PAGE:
I heard that some are fearmongering that Scala 3 will be as big of the change like Perl 6 and as a result no one will ever use it. I'm not familiar with dotty but somehow it doesn't make sense that Scala core devs would be stupid enough to repeat the same mistakes that Perl did.

A few differences between Scala2-to-3 and Perl5-to-6 or Python 2-to-3:

* Scala 2.14 and Scala 3 will be binary compatible (via an intermediate form called TASTY)

* The Scala 3.0 compiler will accept most Scala 2.14 source minus some deprecations that have been coming for a while

* Scala is a compiled language and a statically typed one at that, so any source incompatibility or library API incompatibility will be caught by the compiler; fix the issues pointed out and you're migrated.

FWIW, The Perl 6 Module "Inline::Perl5" allows you to use any Perl 6 library inside Perl 6. After having installed "Inline::Perl5", you only need to add ":from<Perl5>" to your -use- statement, e.g. "use Benchmark:from<Perl5>".

Scala 2 and 3 are fundamentally the same language, which weakens the comparability to Perl5 => Perl6. The compiler is new and tooling will change but they do ensure Dotty can handle Scala 2 artifacts.

Scala already doesn't offer binary compatibility between major releases, which in itself is a bit cumbersome but it allows them to innovate the compiler. So the change will not be as drastic as it might look.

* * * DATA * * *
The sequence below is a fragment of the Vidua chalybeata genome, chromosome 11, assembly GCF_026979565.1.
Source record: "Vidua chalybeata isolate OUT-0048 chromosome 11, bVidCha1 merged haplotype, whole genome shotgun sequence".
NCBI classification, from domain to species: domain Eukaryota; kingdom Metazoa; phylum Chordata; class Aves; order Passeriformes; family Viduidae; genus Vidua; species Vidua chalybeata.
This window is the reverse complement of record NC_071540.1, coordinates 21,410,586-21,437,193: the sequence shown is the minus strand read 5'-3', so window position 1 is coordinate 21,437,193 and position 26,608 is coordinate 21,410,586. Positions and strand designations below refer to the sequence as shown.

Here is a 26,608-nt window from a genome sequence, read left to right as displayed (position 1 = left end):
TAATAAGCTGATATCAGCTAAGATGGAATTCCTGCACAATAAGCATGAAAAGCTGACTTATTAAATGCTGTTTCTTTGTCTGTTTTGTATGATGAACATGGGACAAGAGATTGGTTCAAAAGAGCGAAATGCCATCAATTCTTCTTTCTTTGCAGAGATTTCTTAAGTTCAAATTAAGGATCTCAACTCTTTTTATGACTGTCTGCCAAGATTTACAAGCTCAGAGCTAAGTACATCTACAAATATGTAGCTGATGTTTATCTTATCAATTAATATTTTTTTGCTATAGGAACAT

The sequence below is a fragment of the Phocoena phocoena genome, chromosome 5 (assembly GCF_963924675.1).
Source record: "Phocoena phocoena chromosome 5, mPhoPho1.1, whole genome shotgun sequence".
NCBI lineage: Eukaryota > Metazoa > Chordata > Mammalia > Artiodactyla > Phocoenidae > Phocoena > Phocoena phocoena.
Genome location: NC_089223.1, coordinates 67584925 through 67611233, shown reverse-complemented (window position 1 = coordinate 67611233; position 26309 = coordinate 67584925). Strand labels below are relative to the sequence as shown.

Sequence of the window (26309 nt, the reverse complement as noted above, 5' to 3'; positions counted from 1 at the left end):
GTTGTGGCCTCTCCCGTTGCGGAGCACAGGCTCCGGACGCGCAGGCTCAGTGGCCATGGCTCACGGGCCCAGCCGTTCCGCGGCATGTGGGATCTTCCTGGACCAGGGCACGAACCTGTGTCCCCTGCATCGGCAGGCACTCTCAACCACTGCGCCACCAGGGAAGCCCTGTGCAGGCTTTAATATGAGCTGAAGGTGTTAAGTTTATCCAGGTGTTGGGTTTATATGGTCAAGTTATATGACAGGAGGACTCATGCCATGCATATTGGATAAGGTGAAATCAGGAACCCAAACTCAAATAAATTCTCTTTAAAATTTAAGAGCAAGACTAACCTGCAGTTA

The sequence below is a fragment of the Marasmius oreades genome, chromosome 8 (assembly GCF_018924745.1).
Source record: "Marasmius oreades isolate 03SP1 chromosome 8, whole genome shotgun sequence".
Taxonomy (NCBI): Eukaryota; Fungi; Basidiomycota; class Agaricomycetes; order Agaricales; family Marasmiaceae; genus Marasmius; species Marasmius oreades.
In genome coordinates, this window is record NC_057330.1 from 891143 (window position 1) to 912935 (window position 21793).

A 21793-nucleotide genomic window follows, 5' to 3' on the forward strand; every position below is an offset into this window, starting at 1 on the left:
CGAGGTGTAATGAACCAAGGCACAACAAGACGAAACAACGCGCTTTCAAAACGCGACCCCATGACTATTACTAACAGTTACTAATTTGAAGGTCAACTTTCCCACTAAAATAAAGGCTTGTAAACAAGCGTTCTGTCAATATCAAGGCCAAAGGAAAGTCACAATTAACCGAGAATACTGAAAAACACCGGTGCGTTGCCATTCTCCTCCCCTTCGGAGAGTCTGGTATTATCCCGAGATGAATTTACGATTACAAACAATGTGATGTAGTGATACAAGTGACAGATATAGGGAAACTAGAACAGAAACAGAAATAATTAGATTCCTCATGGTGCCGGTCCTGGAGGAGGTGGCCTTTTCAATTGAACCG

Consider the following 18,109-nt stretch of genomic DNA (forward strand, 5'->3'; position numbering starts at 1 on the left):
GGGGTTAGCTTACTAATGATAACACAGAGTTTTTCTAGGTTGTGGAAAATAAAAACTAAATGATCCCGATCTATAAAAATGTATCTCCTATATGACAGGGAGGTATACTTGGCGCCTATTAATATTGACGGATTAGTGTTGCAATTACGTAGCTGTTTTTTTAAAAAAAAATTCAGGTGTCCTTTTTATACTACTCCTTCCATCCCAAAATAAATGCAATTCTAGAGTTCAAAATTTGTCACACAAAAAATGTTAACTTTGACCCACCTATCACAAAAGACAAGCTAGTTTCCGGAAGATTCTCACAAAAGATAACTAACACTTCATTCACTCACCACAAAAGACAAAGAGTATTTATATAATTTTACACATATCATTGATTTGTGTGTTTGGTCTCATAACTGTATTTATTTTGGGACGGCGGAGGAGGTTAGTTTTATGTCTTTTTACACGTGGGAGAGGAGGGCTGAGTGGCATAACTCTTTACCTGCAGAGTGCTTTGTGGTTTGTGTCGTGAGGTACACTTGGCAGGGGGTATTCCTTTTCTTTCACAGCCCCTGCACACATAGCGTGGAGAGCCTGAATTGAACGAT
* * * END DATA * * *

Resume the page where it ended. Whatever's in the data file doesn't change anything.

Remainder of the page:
In addition, 2.14 is meant to be a release that eases the transition to Scala 3.

There's a large amount of effort going into backwards compatibility.

Except for some really well motivated very advanced language features (eg view bounds) most code should be source compatible, and Scala 3/Dotty is able to use Scala 2 libraries and there's plans for forwards compatibility with Scala 2.14 (2.14 being able to use Scala 3 dependencies)

The big exception is macro's, because they depend heavily on Scala 2 compiler internals. A lot of things you require macro's in Scala 2 will become language features in 3, but for other cases the macro system for 3 is still in active development.

Scala 3 is all about baking common Scala patterns into the language, while making everything a bit nicer to use. It's an evolution and pretty much everyone in the Scala community is eager to adopt it. The fact that it will be binary-compatible with Scala 2.14 will make adoption much faster, too.

It's sad to see Kotlin took over quite a share from Scala in my perspective. A lot of people are waiting for Scala 3 to make their decision which makes it worse.

Don't get me wrong - Kotlin is a nice language. But Scala is one of the most language to bring novel ideas in to the industry. There will be even dependent type in Scala 3.

A lot of people are keep bashing languages like Scala for complexity. I don't think they are wrong but in this way the industry is moving slow compared to the reckless style in 90s. People are just too caution with new languages nowadays, which makes things harder for new ones. New languages have to add a lot of compromises to get attraction.